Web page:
Ross Douthat, the designated conservative New York Times columnist, is a refreshing presence, often reminding me of my more traditional roots.
In the latest Atlantic he states flatly that the "Catholic Church is Finished," positing its collapse on the immensity of the Watergate-like sex abuse scandal. Douthat infers that the damage is so immense that the church's "big story" has become a tough sell.
The trouble he cites takes place, of course, within a culture increasingly influenced by a scientific mentality that relies on a kind of skepticism that makes Christian claims less marketable.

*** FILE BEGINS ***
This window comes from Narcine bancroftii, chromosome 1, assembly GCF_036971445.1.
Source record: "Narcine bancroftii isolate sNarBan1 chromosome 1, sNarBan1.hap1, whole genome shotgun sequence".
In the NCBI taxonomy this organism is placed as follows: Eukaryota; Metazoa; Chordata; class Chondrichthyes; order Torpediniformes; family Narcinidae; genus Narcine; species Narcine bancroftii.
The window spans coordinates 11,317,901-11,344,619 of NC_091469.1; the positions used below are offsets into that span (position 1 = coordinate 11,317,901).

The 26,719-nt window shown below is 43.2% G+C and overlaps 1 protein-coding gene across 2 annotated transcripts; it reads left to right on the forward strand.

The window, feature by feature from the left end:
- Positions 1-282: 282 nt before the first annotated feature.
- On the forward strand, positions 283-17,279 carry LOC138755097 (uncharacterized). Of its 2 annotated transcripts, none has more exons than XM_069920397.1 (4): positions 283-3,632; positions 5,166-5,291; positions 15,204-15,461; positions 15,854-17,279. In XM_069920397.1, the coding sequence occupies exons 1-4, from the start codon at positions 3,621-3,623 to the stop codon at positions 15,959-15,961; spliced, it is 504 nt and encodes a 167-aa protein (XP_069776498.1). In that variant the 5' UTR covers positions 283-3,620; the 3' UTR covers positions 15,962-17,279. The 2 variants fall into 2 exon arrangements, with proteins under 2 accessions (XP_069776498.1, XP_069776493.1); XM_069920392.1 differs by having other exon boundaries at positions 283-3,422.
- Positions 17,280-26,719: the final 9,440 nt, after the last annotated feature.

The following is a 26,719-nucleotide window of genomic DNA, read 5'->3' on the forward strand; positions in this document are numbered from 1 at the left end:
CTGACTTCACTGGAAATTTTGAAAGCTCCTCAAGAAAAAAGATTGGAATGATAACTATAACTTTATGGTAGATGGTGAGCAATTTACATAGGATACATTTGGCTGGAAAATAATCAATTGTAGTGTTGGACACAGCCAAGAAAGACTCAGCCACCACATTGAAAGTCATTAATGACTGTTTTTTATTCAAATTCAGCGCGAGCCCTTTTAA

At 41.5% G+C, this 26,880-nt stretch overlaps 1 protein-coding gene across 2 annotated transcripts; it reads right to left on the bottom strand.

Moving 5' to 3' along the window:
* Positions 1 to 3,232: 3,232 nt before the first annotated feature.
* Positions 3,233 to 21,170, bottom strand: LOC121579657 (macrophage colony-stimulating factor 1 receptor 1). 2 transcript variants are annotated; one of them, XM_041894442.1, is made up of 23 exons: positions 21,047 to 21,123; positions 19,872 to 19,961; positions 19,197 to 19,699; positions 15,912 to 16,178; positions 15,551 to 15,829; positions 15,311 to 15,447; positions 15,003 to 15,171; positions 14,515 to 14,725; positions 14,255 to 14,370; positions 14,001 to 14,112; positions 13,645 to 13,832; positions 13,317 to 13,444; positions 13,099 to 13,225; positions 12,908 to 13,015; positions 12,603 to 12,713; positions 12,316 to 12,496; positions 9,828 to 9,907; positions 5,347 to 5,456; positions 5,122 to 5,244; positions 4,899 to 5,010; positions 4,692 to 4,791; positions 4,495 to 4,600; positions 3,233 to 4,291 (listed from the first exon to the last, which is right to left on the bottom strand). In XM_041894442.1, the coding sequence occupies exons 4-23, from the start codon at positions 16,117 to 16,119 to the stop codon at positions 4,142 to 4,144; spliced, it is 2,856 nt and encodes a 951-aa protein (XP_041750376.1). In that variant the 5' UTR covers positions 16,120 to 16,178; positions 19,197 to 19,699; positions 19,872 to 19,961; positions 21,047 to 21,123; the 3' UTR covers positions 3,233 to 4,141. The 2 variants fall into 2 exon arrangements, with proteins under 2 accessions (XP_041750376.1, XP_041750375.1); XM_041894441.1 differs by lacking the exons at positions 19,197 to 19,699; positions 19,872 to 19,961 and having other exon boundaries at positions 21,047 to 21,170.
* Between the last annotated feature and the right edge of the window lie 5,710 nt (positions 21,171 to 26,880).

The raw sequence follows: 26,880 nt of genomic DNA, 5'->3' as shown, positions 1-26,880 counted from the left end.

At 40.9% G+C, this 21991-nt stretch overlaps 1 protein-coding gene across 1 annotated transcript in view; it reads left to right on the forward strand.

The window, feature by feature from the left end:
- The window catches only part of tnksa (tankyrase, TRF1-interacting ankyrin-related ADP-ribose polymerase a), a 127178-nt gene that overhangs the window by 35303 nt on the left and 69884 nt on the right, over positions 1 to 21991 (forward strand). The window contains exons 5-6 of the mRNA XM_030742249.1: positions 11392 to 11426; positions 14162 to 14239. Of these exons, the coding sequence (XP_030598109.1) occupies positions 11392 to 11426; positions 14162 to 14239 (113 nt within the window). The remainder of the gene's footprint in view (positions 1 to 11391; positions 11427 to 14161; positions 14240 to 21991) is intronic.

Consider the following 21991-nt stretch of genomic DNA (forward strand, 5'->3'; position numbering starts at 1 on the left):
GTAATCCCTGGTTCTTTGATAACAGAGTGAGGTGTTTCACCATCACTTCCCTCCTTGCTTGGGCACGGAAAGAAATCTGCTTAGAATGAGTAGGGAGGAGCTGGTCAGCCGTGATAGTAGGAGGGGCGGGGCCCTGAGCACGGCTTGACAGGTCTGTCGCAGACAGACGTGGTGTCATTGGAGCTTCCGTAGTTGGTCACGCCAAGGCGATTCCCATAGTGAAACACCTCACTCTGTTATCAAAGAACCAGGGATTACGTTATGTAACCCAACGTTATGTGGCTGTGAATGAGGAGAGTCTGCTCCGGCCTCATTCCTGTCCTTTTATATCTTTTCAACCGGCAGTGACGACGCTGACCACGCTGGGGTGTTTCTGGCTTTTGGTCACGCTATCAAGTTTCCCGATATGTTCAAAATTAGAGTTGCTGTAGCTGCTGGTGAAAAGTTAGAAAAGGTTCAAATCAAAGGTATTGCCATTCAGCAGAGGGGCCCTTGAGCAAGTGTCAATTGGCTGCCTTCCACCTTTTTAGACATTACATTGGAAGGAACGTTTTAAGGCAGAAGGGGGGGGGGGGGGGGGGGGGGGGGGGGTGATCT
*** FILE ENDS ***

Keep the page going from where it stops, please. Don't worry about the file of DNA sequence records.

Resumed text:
Douthat's succinct verdict generally sounds right to me and can be debated by others. My concern is that the concept of "sex scandal" needs to be expanded to include the church's treatment of women.
The two scandals, one involving clergy abusing children, and the other, Catholicism's relegation of women to subservience, are rarely linked by those who comment on the current crisis. But I think there's good reason to do so.